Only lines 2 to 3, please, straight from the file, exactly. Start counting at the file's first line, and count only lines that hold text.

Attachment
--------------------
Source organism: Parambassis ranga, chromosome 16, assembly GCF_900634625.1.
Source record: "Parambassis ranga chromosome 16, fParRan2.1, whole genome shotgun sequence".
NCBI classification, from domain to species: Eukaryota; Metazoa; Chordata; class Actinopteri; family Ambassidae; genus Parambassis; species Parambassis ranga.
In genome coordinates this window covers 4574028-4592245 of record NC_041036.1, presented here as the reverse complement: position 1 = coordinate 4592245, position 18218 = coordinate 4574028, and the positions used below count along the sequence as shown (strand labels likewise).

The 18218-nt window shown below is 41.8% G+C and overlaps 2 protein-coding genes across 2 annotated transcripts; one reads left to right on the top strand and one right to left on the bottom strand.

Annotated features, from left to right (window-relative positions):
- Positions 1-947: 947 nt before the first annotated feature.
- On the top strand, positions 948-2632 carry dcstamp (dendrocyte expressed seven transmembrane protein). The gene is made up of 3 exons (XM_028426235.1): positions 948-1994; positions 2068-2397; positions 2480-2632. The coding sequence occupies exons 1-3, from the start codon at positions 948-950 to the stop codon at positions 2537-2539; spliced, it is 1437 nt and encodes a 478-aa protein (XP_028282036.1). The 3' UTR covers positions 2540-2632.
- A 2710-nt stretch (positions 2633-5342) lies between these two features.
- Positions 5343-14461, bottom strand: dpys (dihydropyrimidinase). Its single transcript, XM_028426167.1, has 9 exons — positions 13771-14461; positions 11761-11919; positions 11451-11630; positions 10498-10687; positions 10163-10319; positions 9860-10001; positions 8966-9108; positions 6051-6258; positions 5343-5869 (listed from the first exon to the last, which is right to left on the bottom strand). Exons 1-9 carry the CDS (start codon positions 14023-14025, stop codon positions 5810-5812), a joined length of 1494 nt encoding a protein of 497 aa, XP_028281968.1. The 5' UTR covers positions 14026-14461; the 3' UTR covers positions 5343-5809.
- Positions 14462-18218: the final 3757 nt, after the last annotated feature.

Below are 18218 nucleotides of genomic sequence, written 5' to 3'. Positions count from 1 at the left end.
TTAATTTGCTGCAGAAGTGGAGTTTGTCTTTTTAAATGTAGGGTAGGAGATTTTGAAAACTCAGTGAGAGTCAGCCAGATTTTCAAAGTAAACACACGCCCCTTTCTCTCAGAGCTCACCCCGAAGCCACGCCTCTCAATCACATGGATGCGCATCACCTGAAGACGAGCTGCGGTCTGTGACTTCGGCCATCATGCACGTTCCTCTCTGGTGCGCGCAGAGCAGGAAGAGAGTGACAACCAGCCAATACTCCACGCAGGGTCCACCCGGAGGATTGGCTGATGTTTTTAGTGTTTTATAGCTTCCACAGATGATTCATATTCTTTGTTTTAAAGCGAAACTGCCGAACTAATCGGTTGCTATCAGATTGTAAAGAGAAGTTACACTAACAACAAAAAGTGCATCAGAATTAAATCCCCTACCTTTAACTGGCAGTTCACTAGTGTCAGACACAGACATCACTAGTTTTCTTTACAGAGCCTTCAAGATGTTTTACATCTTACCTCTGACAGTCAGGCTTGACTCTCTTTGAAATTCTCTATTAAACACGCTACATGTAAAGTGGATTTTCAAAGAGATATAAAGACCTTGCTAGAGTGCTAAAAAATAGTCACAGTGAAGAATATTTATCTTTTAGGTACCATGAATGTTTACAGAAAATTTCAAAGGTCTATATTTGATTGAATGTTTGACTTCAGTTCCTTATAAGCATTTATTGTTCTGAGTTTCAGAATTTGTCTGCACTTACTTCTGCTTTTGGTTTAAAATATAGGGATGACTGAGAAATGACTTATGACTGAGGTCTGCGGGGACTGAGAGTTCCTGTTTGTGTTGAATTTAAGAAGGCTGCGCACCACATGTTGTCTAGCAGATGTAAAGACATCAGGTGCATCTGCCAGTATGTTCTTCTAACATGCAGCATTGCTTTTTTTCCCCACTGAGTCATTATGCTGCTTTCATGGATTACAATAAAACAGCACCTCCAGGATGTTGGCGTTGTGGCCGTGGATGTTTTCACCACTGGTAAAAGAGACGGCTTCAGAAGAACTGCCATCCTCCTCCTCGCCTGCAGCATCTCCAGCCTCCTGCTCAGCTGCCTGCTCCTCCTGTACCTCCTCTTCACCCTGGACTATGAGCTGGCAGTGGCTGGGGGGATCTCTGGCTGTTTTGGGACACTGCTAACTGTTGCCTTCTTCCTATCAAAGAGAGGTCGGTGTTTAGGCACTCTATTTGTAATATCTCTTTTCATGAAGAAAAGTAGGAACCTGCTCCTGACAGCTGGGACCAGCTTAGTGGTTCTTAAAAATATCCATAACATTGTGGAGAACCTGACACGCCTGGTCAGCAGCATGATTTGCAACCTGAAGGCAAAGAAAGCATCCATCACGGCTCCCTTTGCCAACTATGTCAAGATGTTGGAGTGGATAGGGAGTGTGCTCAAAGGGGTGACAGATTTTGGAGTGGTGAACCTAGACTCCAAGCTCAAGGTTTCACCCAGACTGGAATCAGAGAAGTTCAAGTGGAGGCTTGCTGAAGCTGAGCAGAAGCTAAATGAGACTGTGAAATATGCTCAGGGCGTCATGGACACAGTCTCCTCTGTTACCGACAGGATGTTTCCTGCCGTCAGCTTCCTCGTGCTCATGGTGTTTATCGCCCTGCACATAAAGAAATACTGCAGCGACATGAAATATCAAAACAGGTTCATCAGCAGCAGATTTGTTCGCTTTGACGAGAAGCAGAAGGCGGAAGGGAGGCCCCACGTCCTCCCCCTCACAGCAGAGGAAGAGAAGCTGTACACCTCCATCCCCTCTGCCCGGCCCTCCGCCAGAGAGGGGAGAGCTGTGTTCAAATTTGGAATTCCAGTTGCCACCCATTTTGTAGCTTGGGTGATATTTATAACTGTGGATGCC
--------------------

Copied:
Source record: "Parambassis ranga chromosome 16, fParRan2.1, whole genome shotgun sequence".
NCBI classification, from domain to species: Eukaryota; Metazoa; Chordata; class Actinopteri; family Ambassidae; genus Parambassis; species Parambassis ranga.